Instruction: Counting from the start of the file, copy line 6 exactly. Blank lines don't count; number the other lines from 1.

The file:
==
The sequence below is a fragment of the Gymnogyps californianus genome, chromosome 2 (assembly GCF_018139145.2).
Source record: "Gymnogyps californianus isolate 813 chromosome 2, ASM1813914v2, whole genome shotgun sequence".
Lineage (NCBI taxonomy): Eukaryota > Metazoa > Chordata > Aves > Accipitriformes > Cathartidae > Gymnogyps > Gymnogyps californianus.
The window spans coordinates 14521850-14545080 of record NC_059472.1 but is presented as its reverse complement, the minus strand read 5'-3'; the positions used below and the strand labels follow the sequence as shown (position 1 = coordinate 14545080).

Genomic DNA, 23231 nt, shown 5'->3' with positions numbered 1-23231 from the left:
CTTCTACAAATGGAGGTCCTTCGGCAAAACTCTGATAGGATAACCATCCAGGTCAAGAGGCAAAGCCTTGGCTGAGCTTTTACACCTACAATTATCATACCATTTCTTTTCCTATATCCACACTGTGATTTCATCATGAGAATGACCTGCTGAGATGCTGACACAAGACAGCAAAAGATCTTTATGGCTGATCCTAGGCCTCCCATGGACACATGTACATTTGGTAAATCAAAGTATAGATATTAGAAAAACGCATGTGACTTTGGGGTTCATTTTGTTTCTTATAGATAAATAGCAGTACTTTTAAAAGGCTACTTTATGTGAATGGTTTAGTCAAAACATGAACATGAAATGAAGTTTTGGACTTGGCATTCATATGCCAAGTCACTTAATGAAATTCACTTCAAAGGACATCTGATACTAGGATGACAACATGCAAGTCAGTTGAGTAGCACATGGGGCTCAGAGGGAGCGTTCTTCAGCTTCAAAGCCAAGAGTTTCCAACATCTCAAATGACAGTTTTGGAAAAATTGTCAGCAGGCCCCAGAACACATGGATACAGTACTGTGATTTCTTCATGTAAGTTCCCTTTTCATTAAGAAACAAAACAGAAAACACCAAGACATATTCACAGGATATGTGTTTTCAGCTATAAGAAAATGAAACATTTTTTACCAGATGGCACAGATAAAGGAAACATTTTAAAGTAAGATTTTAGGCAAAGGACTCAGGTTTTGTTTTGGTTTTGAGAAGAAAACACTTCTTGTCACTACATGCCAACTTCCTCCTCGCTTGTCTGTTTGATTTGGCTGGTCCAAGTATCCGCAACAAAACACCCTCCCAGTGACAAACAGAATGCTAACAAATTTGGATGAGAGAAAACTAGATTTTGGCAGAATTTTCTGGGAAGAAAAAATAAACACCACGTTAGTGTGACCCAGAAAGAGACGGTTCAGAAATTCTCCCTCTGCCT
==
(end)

CTTCTACAAATGGAGGTCCTTCGGCAAAACTCTGATAGGATAACCATCCAGGTCAAGAGGCAAAGCCTTGGCTGAGCTTTTACACCTACAATTATCATACCATTTCTTTTCCTATATCCACACTGTGATTTCATCATGAGAATGACCTGCTGAGATGCTGACACAAGACAGCAAAAGATCTTTATGGCTGATCCTAGGCCTCCCATGGACACATGTACATTTGGTAAATCAAAGTATAGATATTAGAAAAACGCATGTGACTTTGGGGTTCATTTTGTTTCTTATAGATAAATAGCAGTACTTTTAAAAGGCTACTTTATGTGAATGGTTTAGTCAAAACATGAACATGAAATGAAGTTTTGGACTTGGCATTCATATGCCAAGTCACTTAATGAAATTCACTTCAAAGGACATCTGATACTAGGATGACAACATGCAAGTCAGTTGAGTAGCACATGGGGCTCAGAGGGAGCGTTCTTCAGCTTCAAAGCCAAGAGTTTCCAACATCTCAAATGACAGTTTTGGAAAAATTGTCAGCAGGCCCCAGAACACATGGATACAGTACTGTGATTTCTTCATGTAAGTTCCCTTTTCATTAAGAAACAAAACAGAAAACACCAAGACATATTCACAGGATATGTGTTTTCAGCTATAAGAAAATGAAACATTTTTTACCAGATGGCACAGATAAAGGAAACATTTTAAAGTAAGATTTTAGGCAAAGGACTCAGGTTTTGTTTTGGTTTTGAGAAGAAAACACTTCTTGTCACTACATGCCAACTTCCTCCTCGCTTGTCTGTTTGATTTGGCTGGTCCAAGTATCCGCAACAAAACACCCTCCCAGTGACAAACAGAATGCTAACAAATTTGGATGAGAGAAAACTAGATTTTGGCAGAATTTTCTGGGAAGAAAAAATAAACACCACGTTAGTGTGACCCAGAAAGAGACGGTTCAGAAATTCTCCCTCTGCCT